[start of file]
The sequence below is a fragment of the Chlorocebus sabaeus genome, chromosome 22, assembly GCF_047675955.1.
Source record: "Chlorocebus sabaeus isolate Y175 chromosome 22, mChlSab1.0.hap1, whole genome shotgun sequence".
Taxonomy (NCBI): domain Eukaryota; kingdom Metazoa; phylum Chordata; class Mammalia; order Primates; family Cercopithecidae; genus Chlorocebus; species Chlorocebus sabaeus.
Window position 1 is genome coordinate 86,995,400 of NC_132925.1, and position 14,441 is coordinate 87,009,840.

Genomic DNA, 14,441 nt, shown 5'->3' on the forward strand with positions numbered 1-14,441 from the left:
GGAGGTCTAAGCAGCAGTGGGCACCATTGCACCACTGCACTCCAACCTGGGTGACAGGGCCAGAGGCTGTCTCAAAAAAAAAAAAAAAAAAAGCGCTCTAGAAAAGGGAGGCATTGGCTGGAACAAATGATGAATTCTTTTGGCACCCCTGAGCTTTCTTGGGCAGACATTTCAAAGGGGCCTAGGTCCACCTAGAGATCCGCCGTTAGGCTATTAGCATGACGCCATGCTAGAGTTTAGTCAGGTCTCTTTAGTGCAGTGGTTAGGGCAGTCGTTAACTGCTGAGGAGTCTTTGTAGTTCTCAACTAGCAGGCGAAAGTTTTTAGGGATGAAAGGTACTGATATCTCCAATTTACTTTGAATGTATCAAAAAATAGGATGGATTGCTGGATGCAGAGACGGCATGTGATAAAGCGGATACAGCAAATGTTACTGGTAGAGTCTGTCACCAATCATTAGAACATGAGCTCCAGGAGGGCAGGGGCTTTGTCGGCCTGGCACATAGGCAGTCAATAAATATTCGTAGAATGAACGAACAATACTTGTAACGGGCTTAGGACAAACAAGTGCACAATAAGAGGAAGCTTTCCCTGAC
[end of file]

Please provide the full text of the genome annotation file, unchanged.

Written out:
The sequence below is a fragment of the Chlorocebus sabaeus genome, chromosome 22, assembly GCF_047675955.1.
Source record: "Chlorocebus sabaeus isolate Y175 chromosome 22, mChlSab1.0.hap1, whole genome shotgun sequence".
Taxonomy (NCBI): domain Eukaryota; kingdom Metazoa; phylum Chordata; class Mammalia; order Primates; family Cercopithecidae; genus Chlorocebus; species Chlorocebus sabaeus.
Window position 1 is genome coordinate 86,995,400 of NC_132925.1, and position 14,441 is coordinate 87,009,840.

Genomic DNA, 14,441 nt, shown 5'->3' on the forward strand with positions numbered 1-14,441 from the left:
GGAGGTCTAAGCAGCAGTGGGCACCATTGCACCACTGCACTCCAACCTGGGTGACAGGGCCAGAGGCTGTCTCAAAAAAAAAAAAAAAAAAAGCGCTCTAGAAAAGGGAGGCATTGGCTGGAACAAATGATGAATTCTTTTGGCACCCCTGAGCTTTCTTGGGCAGACATTTCAAAGGGGCCTAGGTCCACCTAGAGATCCGCCGTTAGGCTATTAGCATGACGCCATGCTAGAGTTTAGTCAGGTCTCTTTAGTGCAGTGGTTAGGGCAGTCGTTAACTGCTGAGGAGTCTTTGTAGTTCTCAACTAGCAGGCGAAAGTTTTTAGGGATGAAAGGTACTGATATCTCCAATTTACTTTGAATGTATCAAAAAATAGGATGGATTGCTGGATGCAGAGACGGCATGTGATAAAGCGGATACAGCAAATGTTACTGGTAGAGTCTGTCACCAATCATTAGAACATGAGCTCCAGGAGGGCAGGGGCTTTGTCGGCCTGGCACATAGGCAGTCAATAAATATTCGTAGAATGAACGAACAATACTTGTAACGGGCTTAGGACAAACAAGTGCACAATAAGAGGAAGCTTTCCCTGAC